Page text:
The Case of the $7,000 Lock - Radio World

The Case of the $7,000 Lock

Station avoids a tower fencing fine after appeal
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This story has two morals: Keep your tower fences locked. But if you are hit with a fine, don't be afraid to contest it if you feel you have grounds.

A Colorado AM owner convinced the Federal Communications Commission to cancel a $7,000 penalty this week. KGRE(AM) in Greeley had been fined for failing to enclose its tower properly.

The case involved a lock that wasn't working on the gate for the fenced enclosure. FCC agents were able to gain access. They observed that people lived within 250 yards of the tower and there was no perimeter fencing erected around the property to keep the public from approaching the structure.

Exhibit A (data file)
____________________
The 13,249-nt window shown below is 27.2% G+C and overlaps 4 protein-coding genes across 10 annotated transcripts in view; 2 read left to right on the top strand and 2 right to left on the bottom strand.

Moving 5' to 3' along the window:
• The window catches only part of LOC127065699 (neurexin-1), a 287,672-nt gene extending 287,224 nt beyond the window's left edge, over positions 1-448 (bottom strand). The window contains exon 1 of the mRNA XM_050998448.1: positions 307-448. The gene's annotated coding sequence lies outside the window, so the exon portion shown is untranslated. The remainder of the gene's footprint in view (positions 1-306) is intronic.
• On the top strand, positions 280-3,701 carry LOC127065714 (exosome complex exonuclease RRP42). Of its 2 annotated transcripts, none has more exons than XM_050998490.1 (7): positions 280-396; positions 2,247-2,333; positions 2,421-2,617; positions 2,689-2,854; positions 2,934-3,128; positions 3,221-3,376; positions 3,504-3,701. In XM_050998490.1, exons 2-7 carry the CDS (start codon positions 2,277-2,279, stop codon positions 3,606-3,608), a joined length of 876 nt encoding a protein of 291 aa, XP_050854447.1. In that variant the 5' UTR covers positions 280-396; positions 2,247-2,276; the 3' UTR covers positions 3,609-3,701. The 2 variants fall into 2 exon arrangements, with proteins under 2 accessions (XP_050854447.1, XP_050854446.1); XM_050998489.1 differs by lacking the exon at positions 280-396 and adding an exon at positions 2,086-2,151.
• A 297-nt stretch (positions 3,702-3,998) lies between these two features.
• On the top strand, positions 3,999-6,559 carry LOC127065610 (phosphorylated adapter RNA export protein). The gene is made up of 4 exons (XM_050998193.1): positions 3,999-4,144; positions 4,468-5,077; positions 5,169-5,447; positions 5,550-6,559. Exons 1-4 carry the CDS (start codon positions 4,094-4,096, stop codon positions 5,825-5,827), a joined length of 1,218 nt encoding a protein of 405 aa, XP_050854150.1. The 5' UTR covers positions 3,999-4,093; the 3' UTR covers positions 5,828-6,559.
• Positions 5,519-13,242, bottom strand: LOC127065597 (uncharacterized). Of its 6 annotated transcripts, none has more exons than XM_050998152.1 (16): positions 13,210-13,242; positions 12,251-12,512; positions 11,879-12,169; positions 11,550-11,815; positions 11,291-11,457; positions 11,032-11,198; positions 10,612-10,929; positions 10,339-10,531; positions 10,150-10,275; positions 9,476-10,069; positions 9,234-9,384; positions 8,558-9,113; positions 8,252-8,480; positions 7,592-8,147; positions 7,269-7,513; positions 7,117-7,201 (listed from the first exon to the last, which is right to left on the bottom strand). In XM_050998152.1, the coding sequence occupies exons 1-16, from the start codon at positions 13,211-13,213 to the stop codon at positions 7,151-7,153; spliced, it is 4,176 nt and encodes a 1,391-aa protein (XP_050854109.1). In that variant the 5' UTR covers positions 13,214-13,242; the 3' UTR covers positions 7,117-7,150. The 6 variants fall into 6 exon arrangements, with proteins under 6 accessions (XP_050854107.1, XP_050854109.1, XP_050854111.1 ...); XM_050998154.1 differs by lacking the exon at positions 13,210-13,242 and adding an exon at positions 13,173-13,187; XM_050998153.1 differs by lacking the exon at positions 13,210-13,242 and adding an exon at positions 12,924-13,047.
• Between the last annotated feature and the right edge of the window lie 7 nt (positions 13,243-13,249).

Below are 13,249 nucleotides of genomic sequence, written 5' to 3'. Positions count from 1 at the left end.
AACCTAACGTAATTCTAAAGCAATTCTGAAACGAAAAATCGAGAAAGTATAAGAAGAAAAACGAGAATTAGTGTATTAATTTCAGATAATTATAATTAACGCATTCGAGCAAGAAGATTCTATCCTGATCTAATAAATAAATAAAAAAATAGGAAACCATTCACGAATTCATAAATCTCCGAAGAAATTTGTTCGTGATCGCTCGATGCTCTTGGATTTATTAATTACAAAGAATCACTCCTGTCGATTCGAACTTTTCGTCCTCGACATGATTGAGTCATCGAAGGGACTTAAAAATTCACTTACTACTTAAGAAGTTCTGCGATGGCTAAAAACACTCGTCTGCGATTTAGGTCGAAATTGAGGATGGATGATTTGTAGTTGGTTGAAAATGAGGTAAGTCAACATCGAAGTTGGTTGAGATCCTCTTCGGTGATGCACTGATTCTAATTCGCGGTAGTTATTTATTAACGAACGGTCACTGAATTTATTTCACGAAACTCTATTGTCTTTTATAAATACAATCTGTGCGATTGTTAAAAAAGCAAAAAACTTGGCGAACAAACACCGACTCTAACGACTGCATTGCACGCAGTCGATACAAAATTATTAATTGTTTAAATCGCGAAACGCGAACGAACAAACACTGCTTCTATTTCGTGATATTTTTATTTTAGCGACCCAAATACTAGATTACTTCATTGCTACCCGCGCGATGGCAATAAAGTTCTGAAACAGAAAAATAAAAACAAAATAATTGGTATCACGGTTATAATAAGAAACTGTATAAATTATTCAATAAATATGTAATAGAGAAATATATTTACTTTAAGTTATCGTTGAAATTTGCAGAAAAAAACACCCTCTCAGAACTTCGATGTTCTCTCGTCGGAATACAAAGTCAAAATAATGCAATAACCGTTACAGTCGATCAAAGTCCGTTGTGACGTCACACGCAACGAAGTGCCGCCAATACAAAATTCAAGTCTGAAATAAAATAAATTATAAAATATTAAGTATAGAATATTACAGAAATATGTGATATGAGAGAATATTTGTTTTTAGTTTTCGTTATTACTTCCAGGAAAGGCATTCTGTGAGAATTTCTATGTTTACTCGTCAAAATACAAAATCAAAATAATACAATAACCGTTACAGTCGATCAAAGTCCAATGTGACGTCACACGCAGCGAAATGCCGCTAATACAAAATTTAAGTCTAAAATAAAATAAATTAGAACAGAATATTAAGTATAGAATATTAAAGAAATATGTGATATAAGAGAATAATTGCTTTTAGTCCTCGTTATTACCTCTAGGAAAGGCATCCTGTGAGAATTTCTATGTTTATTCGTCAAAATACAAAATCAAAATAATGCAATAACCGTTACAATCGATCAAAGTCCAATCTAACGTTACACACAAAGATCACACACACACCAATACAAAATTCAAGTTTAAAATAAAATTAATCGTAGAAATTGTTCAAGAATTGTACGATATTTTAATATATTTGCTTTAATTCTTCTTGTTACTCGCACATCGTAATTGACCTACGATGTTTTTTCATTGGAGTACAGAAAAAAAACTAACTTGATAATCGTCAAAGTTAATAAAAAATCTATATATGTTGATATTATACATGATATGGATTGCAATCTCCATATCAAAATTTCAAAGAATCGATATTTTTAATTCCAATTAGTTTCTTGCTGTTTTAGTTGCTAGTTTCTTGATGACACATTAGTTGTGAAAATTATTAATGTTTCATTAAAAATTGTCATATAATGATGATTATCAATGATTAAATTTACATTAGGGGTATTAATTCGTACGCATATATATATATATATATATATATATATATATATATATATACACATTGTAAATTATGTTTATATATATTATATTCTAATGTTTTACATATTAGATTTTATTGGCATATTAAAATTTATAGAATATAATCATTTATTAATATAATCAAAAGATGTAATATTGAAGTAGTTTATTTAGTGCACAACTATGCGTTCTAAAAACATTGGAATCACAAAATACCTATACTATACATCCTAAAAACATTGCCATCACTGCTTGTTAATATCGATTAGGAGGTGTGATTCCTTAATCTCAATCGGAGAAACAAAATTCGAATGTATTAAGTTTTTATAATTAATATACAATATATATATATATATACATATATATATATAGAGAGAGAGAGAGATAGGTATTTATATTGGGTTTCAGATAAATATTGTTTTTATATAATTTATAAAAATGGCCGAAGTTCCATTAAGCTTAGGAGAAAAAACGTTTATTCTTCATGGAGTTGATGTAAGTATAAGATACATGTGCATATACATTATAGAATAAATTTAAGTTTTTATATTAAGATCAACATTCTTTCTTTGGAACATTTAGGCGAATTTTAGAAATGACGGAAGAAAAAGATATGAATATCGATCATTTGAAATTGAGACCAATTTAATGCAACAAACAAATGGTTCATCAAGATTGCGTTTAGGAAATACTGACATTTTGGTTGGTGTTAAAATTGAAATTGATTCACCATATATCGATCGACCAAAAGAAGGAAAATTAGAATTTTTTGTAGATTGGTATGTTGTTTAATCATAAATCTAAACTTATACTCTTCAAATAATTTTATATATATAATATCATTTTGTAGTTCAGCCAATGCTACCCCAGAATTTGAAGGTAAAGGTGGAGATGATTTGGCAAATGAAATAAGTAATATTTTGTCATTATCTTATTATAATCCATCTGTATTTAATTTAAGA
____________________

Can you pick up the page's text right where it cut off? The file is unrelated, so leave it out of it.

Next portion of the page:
The rules require that antenna towers with radio frequency potential at the base — series fed, folded unipole and insulated base antennas — must be enclosed within effective locked fences or other enclosures.

Greeley Broadcasting argued that the violation was minor, immediately corrected and not repeated; also that the company had a history of compliance and further that it could not pay the fine.

"We disagree with Greeley that the violation was minor," the FCC ruled. "The harm ... is access by the general public to antenna towers with radio frequency potential at the base ... a locked gate is imperative to ensure protection from that type of harm." And it didn't rule on the station's ability to pay.

But the commission found that that the evidence did not conclusively demonstrate that the duration of the violation was more than three hours and it decided simply to admonish the station.

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